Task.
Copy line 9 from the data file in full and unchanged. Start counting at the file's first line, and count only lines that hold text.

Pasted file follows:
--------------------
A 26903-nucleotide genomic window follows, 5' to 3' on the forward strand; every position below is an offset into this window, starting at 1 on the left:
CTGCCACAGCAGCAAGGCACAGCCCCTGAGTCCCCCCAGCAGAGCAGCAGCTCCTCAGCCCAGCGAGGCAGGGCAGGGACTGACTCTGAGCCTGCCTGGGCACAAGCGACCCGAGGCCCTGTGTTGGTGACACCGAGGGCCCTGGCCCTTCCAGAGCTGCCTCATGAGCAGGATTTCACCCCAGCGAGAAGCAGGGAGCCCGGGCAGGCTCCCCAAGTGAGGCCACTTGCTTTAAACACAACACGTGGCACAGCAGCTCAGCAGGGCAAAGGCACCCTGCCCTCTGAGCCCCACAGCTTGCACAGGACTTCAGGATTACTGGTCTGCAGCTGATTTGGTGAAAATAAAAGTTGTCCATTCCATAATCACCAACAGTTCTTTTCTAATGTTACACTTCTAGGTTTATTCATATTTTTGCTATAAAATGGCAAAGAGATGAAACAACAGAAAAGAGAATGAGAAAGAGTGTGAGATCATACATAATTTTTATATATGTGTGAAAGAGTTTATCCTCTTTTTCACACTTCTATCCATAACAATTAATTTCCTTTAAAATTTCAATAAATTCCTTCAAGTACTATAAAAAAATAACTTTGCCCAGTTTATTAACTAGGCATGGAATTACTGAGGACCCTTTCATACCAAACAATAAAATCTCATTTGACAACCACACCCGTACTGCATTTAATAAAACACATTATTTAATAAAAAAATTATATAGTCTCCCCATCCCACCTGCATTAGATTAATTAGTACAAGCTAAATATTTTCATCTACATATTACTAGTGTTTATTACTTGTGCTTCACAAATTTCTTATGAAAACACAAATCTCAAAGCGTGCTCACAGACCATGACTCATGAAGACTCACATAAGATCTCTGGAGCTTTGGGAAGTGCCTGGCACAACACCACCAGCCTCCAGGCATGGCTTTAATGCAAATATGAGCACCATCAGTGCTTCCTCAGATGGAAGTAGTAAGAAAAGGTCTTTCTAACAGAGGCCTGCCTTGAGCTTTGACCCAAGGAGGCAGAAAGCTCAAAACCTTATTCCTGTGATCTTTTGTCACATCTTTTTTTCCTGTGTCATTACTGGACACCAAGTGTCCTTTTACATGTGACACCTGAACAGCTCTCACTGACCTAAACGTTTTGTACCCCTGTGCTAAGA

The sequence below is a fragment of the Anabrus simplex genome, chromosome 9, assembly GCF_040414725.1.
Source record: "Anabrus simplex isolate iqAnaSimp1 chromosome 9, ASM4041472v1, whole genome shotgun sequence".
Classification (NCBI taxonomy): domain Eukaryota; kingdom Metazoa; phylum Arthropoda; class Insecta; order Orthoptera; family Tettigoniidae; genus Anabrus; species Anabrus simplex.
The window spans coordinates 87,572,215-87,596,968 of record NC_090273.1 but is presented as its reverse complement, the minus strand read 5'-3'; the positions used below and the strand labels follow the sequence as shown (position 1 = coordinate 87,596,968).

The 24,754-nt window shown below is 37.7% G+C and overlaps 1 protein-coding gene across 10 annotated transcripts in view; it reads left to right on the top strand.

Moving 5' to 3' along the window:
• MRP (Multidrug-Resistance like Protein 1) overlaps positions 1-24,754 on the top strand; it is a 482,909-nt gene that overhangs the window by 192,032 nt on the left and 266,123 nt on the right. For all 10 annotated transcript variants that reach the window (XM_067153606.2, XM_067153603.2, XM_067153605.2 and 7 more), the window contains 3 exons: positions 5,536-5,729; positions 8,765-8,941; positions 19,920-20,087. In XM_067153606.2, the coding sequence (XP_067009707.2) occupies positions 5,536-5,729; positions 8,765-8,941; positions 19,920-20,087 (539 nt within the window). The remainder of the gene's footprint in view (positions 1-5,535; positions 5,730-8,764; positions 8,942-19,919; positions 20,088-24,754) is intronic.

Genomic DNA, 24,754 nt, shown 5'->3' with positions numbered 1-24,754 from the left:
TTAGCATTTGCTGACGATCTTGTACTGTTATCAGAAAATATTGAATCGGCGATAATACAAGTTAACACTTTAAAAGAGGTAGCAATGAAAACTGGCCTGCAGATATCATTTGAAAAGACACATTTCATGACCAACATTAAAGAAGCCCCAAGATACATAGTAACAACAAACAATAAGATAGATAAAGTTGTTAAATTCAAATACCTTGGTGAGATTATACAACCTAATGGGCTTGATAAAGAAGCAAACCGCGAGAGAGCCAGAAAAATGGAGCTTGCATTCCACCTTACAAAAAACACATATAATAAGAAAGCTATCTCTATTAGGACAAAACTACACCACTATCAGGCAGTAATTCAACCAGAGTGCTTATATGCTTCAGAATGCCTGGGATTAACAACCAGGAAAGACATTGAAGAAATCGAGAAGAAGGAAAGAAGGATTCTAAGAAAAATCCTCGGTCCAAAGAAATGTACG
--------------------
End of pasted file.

• MRP (Multidrug-Resistance like Protein 1) overlaps positions 1-24,754 on the top strand; it is a 482,909-nt gene that overhangs the window by 192,032 nt on the left and 266,123 nt on the right. For all 10 annotated transcript variants that reach the window (XM_067153606.2, XM_067153603.2, XM_067153605.2 and 7 more), the window contains 3 exons: positions 5,536-5,729; positions 8,765-8,941; positions 19,920-20,087. In XM_067153606.2, the coding sequence (XP_067009707.2) occupies positions 5,536-5,729; positions 8,765-8,941; positions 19,920-20,087 (539 nt within the window). The remainder of the gene's footprint in view (positions 1-5,535; positions 5,730-8,764; positions 8,942-19,919; positions 20,088-24,754) is intronic.